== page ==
It is not the strongest of the species that survive, nor the most intelligent, but the one most responsive to change. – Charles Darwin
I saw a really cool “Rube Goldberg-esque” IoT (Internet of Things) demonstration at Gluecon this year by Kirsten Hunter. She strung together a health tracking reward solution by making use of a Fitbit to monitor physical activity, MyFitnessPal to track nutritional intake, Twillio to send SMS nags and a smart phone integration to a Philips Hue Light bulb to indicate progress against goals through the day by change in color. It was all tied together in a codeless faction with IFTTT. In theory, an API-accessible freezer lock could have allowed access to her Ben and Jerry’s once she met defined goals for the day.
Rube would have been proud. How cool is it that we can compose these separate things into a solution – all through well-defined, exposed APIs?
You may not appreciate just how exciting this new reality is if you have not been wandering the desolate wastelands of Lego-like componentization aspirations as many of us in the industry. The ability to leverage a uniform interface across an open transport is indeed powerful and will continue to transform our business and lives for the foreseeable future.
As exciting as this is , that capability still does not come for free. You cannot magically generate successful REST (or even HTTP-based) APIs for all to use except for the most elementary of systems or for those that were already well modularized and componentized. While it is perfectly reasonable to create facades onto complex, monolithic systems or use other adaptor techniques to get APIs into the market, bolting on APIs will not transform your existing system into the evolvable and sustainable set of capabilities required to pivot and support your emergent markets once you open the gates – if you can even “bolt” anything on.
I introduced the multi-style, API-centric architecture as one option to gain the benefits of externally exposed APIs while also providing for functional evolution and technical scalability.
Figure 1 Utility Principle with Multi-style API-centric Architecture
This representation is an architectural model – meaning that it is technology and implementation independent. The goal is to highlight important concerns learned from component and service-oriented styles to help you organize your system.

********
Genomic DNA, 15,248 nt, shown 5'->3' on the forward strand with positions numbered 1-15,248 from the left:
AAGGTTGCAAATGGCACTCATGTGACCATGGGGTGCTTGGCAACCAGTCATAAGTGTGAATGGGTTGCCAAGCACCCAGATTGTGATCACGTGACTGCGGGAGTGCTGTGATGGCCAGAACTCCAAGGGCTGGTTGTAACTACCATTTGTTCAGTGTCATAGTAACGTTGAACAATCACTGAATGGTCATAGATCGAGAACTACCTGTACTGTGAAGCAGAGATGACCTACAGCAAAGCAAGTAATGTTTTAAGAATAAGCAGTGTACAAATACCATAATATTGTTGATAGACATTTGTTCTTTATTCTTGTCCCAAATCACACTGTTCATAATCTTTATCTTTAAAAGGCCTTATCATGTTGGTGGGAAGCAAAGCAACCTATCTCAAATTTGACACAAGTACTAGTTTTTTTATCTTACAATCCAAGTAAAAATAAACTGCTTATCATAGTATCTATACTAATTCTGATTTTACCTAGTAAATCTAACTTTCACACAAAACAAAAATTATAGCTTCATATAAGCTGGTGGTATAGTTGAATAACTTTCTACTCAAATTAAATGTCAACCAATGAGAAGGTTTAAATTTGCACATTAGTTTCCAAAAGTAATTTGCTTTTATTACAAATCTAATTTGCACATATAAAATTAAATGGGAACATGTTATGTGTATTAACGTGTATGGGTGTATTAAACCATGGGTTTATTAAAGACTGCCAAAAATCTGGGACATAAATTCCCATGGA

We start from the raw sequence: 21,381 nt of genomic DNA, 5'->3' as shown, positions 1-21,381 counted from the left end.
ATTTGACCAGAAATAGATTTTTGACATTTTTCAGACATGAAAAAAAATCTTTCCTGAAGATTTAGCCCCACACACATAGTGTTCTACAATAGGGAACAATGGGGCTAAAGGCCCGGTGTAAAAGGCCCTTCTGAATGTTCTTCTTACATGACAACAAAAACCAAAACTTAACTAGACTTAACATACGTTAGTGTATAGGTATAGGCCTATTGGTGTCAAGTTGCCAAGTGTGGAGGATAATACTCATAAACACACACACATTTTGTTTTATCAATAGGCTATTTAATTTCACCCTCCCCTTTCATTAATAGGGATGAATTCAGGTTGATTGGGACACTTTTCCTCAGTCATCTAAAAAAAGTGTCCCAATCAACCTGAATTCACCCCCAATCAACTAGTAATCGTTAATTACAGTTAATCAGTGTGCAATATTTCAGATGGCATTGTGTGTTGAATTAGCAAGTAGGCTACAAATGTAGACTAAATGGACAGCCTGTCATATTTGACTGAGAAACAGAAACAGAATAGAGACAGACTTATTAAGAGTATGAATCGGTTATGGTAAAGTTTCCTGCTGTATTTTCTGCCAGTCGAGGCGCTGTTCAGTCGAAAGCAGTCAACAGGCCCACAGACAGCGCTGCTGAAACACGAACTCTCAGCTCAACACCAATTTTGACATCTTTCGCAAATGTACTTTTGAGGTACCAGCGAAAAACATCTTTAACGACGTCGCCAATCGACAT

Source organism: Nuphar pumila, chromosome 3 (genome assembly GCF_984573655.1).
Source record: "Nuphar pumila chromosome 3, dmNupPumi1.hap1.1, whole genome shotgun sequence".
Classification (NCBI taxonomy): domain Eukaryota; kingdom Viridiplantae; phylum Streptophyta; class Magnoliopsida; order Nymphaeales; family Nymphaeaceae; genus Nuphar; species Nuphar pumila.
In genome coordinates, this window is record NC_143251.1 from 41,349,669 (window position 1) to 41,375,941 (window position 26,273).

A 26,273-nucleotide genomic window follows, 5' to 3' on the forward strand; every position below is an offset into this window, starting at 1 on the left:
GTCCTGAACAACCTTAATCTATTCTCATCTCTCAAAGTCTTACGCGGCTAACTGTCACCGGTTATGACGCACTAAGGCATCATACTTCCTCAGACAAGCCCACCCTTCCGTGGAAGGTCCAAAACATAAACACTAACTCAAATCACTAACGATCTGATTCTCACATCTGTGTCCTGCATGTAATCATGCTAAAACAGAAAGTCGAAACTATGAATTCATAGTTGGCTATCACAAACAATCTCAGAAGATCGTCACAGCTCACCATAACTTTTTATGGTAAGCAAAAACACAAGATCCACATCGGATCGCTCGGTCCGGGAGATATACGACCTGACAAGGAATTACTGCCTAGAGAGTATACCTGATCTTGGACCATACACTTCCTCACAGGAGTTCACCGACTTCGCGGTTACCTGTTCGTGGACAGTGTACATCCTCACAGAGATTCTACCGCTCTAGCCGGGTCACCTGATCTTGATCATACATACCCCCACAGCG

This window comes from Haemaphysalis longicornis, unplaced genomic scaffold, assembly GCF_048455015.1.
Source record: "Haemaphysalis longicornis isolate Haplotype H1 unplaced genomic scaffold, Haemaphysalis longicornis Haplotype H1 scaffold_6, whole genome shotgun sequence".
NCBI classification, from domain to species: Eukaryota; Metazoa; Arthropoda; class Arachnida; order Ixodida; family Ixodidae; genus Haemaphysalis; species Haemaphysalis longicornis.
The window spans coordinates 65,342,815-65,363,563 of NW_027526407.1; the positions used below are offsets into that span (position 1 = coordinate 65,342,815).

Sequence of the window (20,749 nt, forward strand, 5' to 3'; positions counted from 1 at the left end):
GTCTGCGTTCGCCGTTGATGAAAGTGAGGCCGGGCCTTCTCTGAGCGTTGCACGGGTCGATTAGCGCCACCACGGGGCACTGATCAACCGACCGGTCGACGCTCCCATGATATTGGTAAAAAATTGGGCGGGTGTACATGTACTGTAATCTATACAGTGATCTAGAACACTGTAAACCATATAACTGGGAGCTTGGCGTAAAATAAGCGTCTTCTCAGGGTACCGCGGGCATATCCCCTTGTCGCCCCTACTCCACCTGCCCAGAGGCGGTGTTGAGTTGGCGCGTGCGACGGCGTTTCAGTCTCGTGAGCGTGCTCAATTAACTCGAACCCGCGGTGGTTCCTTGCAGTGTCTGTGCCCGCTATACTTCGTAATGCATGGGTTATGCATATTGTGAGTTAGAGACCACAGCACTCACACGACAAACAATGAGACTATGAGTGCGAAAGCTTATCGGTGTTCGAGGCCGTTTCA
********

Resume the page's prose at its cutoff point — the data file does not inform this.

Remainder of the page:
As such, the layers representing those concerns are meant to address specific problems, provide an organizational frame and create a common language. They are not meant to encourage sprawl of business logic across the layers. Cohesion and encapsulation are serious design drivers - poor alignment will result in arrested evolution and painful maintenance. Concepts such as Smart Endpoints and Dumb Pipes should also be considered, but you must pragmatically factor those considerations in your problem space. In my case, I am considering a multi-tenant application platform with multiple technical channels that expects lots of regulatory and feature enhancements in a shifting market as well as continued traffic growth.
This model shares some of the same intents as Cockburn’s Hexagonal Architecture- the application should be driven by many actors and devices, not just a UI, and it has taken a fully API-centric approach for all interaction. By retaining a layered model, I can emphasize the desired outcomes of managing high utility at the core while pushing increasing degrees of variation, such as technical adaptors (or even trading partner specific variations), closer to the edge to promote evolution, flexibility and testability. I may take the translation of this into a visual hexagonal architecture in the future, but for now, this model allows me to demonstrate a second dimension of componentization (and, later, a third for addressing execution architectural qualities).
While this is a technology neutral diagram, I have made a few assumptions for my purposes that lean toward specific implementations:
- The only style of access across the system is via remote APIs (except for inevitable adaptors to external partners which are not supported by APIs)
- The API is resource-centric and RESTful – at least HTTP-based to leverage HTTP (of the internet) as much as possible to avoid extraneous middleware
Before we dive in, we must also consider these concepts and imposed constraints to set context:
- This model is divided across consumers and producers of resources to distinguish basic responsibilities
- Consumers and providers only communicate via APIs
- The API layers are sandwiched between two potential points of external access:
- applications (composite/composed applications), and
- core resources
- The API layers are propped up by crosscutting supporting concerns for management and governance
- API-centricity must be embraced across the entire platform and product offerings to get the most benefit from adoption – in other words, maturity of implementations across the “consumers” and the “resource providers” must be coordinated and relative constraints due to low maturity understood to avoid suboptimal outcomes
- Composition is incumbent of API-centricity – it is expected that: